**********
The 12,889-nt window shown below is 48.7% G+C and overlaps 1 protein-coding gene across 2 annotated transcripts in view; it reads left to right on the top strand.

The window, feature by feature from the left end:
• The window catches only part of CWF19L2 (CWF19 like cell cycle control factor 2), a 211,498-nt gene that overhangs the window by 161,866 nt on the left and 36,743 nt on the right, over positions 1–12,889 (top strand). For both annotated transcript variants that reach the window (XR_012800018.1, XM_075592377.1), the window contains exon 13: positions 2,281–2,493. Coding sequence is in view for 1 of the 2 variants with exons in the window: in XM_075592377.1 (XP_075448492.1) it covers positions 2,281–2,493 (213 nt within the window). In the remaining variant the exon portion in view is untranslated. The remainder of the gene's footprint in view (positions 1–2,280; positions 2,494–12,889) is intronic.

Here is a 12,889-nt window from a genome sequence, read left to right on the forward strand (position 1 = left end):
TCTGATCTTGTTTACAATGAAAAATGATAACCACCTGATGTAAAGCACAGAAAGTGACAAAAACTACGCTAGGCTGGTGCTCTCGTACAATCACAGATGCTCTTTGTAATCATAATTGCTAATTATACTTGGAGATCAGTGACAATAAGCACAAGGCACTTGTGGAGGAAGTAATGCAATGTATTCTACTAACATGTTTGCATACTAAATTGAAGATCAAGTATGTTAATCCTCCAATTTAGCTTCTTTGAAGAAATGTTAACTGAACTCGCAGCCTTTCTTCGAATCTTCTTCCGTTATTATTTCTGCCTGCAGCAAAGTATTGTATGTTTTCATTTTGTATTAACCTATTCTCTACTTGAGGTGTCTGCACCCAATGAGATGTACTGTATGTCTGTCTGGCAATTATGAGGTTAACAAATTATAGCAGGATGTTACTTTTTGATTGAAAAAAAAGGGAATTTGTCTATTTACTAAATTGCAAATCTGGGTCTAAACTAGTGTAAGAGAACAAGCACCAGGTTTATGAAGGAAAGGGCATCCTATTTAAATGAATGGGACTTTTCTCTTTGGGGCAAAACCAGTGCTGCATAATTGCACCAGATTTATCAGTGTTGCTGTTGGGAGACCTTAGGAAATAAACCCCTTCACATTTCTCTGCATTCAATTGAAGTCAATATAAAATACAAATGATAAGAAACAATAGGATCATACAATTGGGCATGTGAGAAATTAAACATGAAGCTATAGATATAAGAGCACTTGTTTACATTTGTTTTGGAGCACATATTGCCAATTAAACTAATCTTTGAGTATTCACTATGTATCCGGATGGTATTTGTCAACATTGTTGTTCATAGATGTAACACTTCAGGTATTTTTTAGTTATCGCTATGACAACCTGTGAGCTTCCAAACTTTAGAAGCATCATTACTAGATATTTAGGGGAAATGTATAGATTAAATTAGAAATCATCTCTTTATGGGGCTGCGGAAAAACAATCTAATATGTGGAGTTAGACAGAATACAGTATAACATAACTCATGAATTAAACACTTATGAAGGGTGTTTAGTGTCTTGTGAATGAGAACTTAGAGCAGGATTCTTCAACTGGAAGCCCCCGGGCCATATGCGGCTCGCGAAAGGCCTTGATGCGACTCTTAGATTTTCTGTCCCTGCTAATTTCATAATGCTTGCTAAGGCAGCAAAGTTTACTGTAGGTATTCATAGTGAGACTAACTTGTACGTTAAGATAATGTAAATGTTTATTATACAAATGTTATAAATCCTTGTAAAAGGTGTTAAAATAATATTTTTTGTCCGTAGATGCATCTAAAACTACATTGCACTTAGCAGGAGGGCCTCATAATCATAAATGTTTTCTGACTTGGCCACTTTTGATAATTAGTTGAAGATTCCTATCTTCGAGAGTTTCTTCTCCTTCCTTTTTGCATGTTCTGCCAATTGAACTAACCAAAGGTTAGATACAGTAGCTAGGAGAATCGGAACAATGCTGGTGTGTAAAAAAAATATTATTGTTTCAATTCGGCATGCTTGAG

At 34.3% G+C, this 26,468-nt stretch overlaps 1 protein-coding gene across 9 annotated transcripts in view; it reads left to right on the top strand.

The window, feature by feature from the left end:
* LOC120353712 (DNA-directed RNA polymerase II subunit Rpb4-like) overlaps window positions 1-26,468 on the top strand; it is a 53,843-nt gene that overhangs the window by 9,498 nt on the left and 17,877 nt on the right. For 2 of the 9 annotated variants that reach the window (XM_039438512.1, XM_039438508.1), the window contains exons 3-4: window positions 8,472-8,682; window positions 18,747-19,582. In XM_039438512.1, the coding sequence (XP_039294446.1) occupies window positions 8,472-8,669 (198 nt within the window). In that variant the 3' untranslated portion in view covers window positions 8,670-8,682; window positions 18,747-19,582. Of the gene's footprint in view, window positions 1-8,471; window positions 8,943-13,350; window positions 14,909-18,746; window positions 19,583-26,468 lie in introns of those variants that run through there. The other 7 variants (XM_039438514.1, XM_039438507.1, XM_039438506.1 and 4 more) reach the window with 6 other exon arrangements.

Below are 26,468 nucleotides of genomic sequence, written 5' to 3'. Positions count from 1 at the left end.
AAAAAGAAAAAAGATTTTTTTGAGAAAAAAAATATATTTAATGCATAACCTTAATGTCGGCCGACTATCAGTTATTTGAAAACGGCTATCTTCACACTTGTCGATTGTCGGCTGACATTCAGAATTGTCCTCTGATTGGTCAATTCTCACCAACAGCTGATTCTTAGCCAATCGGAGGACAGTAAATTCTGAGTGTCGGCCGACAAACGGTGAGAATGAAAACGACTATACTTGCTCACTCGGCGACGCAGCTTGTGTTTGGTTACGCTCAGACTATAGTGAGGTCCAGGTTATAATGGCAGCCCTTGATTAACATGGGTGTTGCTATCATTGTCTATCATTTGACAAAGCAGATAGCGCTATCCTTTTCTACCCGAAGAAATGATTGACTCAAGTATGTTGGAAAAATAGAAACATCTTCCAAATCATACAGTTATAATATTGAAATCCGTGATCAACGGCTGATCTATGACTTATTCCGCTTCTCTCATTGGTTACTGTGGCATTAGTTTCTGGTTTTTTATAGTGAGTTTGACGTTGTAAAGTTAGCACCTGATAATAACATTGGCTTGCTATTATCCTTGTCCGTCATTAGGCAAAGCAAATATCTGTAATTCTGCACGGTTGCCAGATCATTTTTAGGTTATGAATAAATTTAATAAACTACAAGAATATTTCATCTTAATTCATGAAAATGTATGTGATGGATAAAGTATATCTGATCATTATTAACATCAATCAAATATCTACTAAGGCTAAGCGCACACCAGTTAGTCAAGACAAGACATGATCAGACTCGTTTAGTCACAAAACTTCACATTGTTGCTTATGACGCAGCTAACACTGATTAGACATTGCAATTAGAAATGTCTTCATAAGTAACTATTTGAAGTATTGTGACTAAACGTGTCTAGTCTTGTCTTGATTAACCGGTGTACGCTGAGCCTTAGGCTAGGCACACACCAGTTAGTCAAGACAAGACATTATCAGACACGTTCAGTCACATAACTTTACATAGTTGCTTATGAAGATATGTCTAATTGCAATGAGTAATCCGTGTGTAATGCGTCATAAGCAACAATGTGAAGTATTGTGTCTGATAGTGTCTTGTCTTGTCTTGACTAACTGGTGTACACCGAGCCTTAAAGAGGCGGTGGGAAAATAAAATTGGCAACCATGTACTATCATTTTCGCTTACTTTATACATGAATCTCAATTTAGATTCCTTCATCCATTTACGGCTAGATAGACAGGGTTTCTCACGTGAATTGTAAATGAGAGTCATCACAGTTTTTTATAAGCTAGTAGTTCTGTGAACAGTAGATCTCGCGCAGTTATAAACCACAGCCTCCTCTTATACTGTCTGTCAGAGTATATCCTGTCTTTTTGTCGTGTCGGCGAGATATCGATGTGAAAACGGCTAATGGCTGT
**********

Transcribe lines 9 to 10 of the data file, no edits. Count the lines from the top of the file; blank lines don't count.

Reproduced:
Below are 26,468 nucleotides of genomic sequence, written 5' to 3'. Positions count from 1 at the left end.
AAAAAGAAAAAAGATTTTTTTGAGAAAAAAAATATATTTAATGCATAACCTTAATGTCGGCCGACTATCAGTTATTTGAAAACGGCTATCTTCACACTTGTCGATTGTCGGCTGACATTCAGAATTGTCCTCTGATTGGTCAATTCTCACCAACAGCTGATTCTTAGCCAATCGGAGGACAGTAAATTCTGAGTGTCGGCCGACAAACGGTGAGAATGAAAACGACTATACTTGCTCACTCGGCGACGCAGCTTGTGTTTGGTTACGCTCAGACTATAGTGAGGTCCAGGTTATAATGGCAGCCCTTGATTAACATGGGTGTTGCTATCATTGTCTATCATTTGACAAAGCAGATAGCGCTATCCTTTTCTACCCGAAGAAATGATTGACTCAAGTATGTTGGAAAAATAGAAACATCTTCCAAATCATACAGTTATAATATTGAAATCCGTGATCAACGGCTGATCTATGACTTATTCCGCTTCTCTCATTGGTTACTGTGGCATTAGTTTCTGGTTTTTTATAGTGAGTTTGACGTTGTAAAGTTAGCACCTGATAATAACATTGGCTTGCTATTATCCTTGTCCGTCATTAGGCAAAGCAAATATCTGTAATTCTGCACGGTTGCCAGATCATTTTTAGGTTATGAATAAATTTAATAAACTACAAGAATATTTCATCTTAATTCATGAAAATGTATGTGATGGATAAAGTATATCTGATCATTATTAACATCAATCAAATATCTACTAAGGCTAAGCGCACACCAGTTAGTCAAGACAAGACATGATCAGACTCGTTTAGTCACAAAACTTCACATTGTTGCTTATGACGCAGCTAACACTGATTAGACATTGCAATTAGAAATGTCTTCATAAGTAACTATTTGAAGTATTGTGACTAAACGTGTCTAGTCTTGTCTTGATTAACCGGTGTACGCTGAGCCTTAGGCTAGGCACACACCAGTTAGTCAAGACAAGACATTATCAGACACGTTCAGTCACATAACTTTACATAGTTGCTTATGAAGATATGTCTAATTGCAATGAGTAATCCGTGTGTAATGCGTCATAAGCAACAATGTGAAGTATTGTGTCTGATAGTGTCTTGTCTTGTCTTGACTAACTGGTGTACACCGAGCCTTAAAGAGGCGGTGGGAAAATAAAATTGGCAACCATGTACTATCATTTTCGCTTACTTTATACATGAATCTCAATTTAGATTCCTTCATCCATTTACGGCTAGATAGACAGGGTTTCTCACGTGAATTGTAAATGAGAGTCATCACAGTTTTTTATAAGCTAGTAGTTCTGTGAACAGTAGATCTCGCGCAGTTATAAACCACAGCCTCCTCTTATACTGTCTGTCAGAGTATATCCTGTCTTTTTGTCGTGTCGGCGAGATATCGATGTGAAAACGGCTAATGGCTGT